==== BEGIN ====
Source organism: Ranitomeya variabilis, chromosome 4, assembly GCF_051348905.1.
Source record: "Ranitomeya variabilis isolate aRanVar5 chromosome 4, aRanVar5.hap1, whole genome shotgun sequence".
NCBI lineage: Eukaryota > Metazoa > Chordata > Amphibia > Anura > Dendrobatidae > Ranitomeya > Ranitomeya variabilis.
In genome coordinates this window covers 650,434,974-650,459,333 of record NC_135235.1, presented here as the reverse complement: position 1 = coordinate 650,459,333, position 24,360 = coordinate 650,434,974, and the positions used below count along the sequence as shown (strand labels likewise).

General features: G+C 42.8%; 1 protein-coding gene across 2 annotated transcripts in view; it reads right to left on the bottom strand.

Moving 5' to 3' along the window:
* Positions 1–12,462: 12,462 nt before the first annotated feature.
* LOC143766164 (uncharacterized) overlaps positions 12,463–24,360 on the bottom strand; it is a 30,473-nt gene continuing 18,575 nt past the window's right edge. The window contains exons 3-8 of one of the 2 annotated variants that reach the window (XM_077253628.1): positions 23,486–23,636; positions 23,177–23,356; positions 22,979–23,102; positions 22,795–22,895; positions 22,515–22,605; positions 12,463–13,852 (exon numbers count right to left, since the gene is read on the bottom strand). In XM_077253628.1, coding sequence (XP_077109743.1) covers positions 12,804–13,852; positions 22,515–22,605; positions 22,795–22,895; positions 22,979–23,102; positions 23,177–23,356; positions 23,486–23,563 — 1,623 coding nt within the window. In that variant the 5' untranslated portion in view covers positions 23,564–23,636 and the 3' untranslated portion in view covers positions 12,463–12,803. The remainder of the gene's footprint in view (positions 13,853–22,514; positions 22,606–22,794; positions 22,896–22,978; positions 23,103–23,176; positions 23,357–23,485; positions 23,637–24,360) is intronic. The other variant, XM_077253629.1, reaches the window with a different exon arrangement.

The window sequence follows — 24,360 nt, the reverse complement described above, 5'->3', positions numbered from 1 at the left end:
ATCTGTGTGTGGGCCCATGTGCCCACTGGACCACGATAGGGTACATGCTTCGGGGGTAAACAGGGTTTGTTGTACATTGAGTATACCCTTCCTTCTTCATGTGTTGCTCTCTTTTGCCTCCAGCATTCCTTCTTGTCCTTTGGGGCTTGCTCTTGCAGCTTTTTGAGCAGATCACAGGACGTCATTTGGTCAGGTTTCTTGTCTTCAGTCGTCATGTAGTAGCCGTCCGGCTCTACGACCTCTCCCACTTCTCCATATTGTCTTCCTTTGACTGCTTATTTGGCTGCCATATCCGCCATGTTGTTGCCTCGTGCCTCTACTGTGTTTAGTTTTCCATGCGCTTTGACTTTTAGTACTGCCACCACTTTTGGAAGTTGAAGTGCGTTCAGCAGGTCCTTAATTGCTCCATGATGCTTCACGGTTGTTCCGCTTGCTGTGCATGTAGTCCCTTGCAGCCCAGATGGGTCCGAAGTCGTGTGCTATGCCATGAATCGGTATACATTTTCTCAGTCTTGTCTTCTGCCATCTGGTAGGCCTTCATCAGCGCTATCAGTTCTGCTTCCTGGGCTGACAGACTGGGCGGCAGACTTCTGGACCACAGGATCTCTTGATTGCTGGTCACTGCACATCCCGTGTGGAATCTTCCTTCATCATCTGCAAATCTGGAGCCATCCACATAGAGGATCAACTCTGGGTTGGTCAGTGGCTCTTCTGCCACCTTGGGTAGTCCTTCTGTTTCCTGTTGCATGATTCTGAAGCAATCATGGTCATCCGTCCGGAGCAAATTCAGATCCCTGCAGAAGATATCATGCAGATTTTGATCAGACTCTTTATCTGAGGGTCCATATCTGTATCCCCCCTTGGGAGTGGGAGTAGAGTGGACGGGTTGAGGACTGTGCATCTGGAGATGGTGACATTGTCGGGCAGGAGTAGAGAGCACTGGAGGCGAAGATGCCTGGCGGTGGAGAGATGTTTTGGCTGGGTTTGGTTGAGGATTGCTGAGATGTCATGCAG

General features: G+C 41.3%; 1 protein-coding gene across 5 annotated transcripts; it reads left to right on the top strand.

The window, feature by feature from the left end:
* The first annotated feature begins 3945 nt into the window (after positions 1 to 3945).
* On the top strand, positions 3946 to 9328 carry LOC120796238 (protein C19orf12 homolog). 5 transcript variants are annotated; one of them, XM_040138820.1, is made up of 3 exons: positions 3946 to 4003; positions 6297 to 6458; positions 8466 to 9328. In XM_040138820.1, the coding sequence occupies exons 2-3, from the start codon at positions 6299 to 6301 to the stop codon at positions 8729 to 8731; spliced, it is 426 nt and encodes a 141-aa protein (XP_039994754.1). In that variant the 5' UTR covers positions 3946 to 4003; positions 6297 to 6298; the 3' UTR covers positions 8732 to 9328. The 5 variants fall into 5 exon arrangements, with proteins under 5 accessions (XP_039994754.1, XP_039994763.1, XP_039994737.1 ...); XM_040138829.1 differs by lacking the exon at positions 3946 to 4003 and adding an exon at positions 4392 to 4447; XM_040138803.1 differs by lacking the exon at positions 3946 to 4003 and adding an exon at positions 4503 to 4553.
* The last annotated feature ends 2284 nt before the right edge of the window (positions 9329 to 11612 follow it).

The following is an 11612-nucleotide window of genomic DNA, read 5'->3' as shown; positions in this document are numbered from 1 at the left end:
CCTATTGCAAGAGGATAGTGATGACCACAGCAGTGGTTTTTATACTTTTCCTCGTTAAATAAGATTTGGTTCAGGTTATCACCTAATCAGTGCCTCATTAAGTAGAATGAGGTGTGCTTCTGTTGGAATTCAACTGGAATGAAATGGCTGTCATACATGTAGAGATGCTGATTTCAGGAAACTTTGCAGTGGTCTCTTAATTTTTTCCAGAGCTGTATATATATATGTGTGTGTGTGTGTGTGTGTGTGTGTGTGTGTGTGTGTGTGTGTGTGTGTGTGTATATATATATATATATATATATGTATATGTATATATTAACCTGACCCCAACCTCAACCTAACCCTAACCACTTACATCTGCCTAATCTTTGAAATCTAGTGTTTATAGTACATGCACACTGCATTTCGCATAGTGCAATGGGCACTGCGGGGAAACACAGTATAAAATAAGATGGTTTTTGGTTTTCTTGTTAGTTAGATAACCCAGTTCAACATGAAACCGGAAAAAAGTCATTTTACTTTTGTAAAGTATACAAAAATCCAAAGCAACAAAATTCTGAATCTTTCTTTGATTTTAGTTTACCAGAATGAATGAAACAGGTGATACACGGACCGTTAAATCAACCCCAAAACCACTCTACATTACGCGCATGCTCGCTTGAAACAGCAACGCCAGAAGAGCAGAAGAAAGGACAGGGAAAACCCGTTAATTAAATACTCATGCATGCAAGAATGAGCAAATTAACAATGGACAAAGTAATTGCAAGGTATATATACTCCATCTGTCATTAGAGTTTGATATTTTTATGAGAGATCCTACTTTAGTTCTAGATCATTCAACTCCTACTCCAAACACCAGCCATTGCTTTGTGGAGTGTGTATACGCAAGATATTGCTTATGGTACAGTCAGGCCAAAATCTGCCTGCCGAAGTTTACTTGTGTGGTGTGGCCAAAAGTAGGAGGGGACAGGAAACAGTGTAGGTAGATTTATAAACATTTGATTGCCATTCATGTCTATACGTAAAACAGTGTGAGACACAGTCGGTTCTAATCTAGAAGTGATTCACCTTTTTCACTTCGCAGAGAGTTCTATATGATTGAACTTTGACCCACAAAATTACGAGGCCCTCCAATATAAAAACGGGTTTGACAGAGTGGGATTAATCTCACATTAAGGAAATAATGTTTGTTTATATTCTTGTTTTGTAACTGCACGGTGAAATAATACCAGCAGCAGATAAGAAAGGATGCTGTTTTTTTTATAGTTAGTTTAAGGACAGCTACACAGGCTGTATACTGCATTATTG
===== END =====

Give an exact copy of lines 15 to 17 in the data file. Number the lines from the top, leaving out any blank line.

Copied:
* The last annotated feature ends 2284 nt before the right edge of the window (positions 9329 to 11612 follow it).

The following is an 11612-nucleotide window of genomic DNA, read 5'->3' as shown; positions in this document are numbered from 1 at the left end:
CCTATTGCAAGAGGATAGTGATGACCACAGCAGTGGTTTTTATACTTTTCCTCGTTAAATAAGATTTGGTTCAGGTTATCACCTAATCAGTGCCTCATTAAGTAGAATGAGGTGTGCTTCTGTTGGAATTCAACTGGAATGAAATGGCTGTCATACATGTAGAGATGCTGATTTCAGGAAACTTTGCAGTGGTCTCTTAATTTTTTCCAGAGCTGTATATATATATGTGTGTGTGTGTGTGTGTGTGTGTGTGTGTGTGTGTGTGTGTGTGTGTGTGTGTATATATATATATATATATATATGTATATGTATATATTAACCTGACCCCAACCTCAACCTAACCCTAACCACTTACATCTGCCTAATCTTTGAAATCTAGTGTTTATAGTACATGCACACTGCATTTCGCATAGTGCAATGGGCACTGCGGGGAAACACAGTATAAAATAAGATGGTTTTTGGTTTTCTTGTTAGTTAGATAACCCAGTTCAACATGAAACCGGAAAAAAGTCATTTTACTTTTGTAAAGTATACAAAAATCCAAAGCAACAAAATTCTGAATCTTTCTTTGATTTTAGTTTACCAGAATGAATGAAACAGGTGATACACGGACCGTTAAATCAACCCCAAAACCACTCTACATTACGCGCATGCTCGCTTGAAACAGCAACGCCAGAAGAGCAGAAGAAAGGACAGGGAAAACCCGTTAATTAAATACTCATGCATGCAAGAATGAGCAAATTAACAATGGACAAAGTAATTGCAAGGTATATATACTCCATCTGTCATTAGAGTTTGATATTTTTATGAGAGATCCTACTTTAGTTCTAGATCATTCAACTCCTACTCCAAACACCAGCCATTGCTTTGTGGAGTGTGTATACGCAAGATATTGCTTATGGTACAGTCAGGCCAAAATCTGCCTGCCGAAGTTTACTTGTGTGGTGTGGCCAAAAGTAGGAGGGGACAGGAAACAGTGTAGGTAGATTTATAAACATTTGATTGCCATTCATGTCTATACGTAAAACAGTGTGAGACACAGTCGGTTCTAATCTAGAAGTGATTCACCTTTTTCACTTCGCAGAGAGTTCTATATGATTGAACTTTGACCCACAAAATTACGAGGCCCTCCAATATAAAAACGGGTTTGACAGAGTGGGATTAATCTCACATTAAGGAAATAATGTTTGTTTATATTCTTGTTTTGTAACTGCACGGTGAAATAATACCAGCAGCAGATAAGAAAGGATGCTGTTTTTTTTATAGTTAGTTTAAGGACAGCTACACAGGCTGTATACTGCATTATTG